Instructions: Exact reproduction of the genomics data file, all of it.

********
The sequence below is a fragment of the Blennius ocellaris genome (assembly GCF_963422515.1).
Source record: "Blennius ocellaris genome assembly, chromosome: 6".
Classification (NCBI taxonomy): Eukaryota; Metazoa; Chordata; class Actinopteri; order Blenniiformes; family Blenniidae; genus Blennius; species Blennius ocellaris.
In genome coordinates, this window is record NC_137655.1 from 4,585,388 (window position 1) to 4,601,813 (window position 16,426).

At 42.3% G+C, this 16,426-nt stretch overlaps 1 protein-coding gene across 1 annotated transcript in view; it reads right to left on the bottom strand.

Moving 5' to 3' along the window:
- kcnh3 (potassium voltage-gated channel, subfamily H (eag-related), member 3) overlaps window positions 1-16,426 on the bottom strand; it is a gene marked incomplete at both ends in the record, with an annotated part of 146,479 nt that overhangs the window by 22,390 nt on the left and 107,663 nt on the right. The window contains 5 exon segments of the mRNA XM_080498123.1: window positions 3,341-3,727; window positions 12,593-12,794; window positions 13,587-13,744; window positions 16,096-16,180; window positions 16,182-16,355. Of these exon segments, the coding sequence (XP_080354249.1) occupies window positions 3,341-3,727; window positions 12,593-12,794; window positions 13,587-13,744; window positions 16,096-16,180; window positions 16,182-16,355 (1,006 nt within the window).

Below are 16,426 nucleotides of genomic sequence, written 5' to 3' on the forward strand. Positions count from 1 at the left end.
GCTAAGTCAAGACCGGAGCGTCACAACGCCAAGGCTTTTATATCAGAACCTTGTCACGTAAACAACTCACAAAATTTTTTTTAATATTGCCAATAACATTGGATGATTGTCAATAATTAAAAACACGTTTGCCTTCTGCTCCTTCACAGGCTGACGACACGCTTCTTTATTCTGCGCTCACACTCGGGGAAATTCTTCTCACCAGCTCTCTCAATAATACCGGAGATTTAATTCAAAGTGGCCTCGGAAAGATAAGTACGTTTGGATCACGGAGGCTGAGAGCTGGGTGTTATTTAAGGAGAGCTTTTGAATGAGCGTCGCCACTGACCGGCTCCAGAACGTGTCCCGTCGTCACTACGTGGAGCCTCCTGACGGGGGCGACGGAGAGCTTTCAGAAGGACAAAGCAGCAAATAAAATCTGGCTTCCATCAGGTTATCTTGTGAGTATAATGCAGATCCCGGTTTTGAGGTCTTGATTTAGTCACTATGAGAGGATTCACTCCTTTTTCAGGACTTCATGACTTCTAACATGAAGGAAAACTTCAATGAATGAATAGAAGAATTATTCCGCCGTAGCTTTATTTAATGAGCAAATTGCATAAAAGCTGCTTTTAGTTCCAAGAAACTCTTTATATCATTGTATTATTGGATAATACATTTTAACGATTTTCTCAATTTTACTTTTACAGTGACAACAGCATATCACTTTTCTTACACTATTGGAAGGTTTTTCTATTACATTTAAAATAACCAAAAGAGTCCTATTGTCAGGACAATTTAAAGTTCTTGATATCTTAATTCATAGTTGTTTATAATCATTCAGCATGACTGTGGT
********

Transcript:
The sequence below is a fragment of the Blennius ocellaris genome (assembly GCF_963422515.1).
Source record: "Blennius ocellaris genome assembly, chromosome: 6".
Classification (NCBI taxonomy): Eukaryota; Metazoa; Chordata; class Actinopteri; order Blenniiformes; family Blenniidae; genus Blennius; species Blennius ocellaris.
In genome coordinates, this window is record NC_137655.1 from 4,585,388 (window position 1) to 4,601,813 (window position 16,426).

At 42.3% G+C, this 16,426-nt stretch overlaps 1 protein-coding gene across 1 annotated transcript in view; it reads right to left on the bottom strand.

Moving 5' to 3' along the window:
- kcnh3 (potassium voltage-gated channel, subfamily H (eag-related), member 3) overlaps window positions 1-16,426 on the bottom strand; it is a gene marked incomplete at both ends in the record, with an annotated part of 146,479 nt that overhangs the window by 22,390 nt on the left and 107,663 nt on the right. The window contains 5 exon segments of the mRNA XM_080498123.1: window positions 3,341-3,727; window positions 12,593-12,794; window positions 13,587-13,744; window positions 16,096-16,180; window positions 16,182-16,355. Of these exon segments, the coding sequence (XP_080354249.1) occupies window positions 3,341-3,727; window positions 12,593-12,794; window positions 13,587-13,744; window positions 16,096-16,180; window positions 16,182-16,355 (1,006 nt within the window).

Below are 16,426 nucleotides of genomic sequence, written 5' to 3' on the forward strand. Positions count from 1 at the left end.
GCTAAGTCAAGACCGGAGCGTCACAACGCCAAGGCTTTTATATCAGAACCTTGTCACGTAAACAACTCACAAAATTTTTTTTAATATTGCCAATAACATTGGATGATTGTCAATAATTAAAAACACGTTTGCCTTCTGCTCCTTCACAGGCTGACGACACGCTTCTTTATTCTGCGCTCACACTCGGGGAAATTCTTCTCACCAGCTCTCTCAATAATACCGGAGATTTAATTCAAAGTGGCCTCGGAAAGATAAGTACGTTTGGATCACGGAGGCTGAGAGCTGGGTGTTATTTAAGGAGAGCTTTTGAATGAGCGTCGCCACTGACCGGCTCCAGAACGTGTCCCGTCGTCACTACGTGGAGCCTCCTGACGGGGGCGACGGAGAGCTTTCAGAAGGACAAAGCAGCAAATAAAATCTGGCTTCCATCAGGTTATCTTGTGAGTATAATGCAGATCCCGGTTTTGAGGTCTTGATTTAGTCACTATGAGAGGATTCACTCCTTTTTCAGGACTTCATGACTTCTAACATGAAGGAAAACTTCAATGAATGAATAGAAGAATTATTCCGCCGTAGCTTTATTTAATGAGCAAATTGCATAAAAGCTGCTTTTAGTTCCAAGAAACTCTTTATATCATTGTATTATTGGATAATACATTTTAACGATTTTCTCAATTTTACTTTTACAGTGACAACAGCATATCACTTTTCTTACACTATTGGAAGGTTTTTCTATTACATTTAAAATAACCAAAAGAGTCCTATTGTCAGGACAATTTAAAGTTCTTGATATCTTAATTCATAGTTGTTTATAATCATTCAGCATGACTGTGGT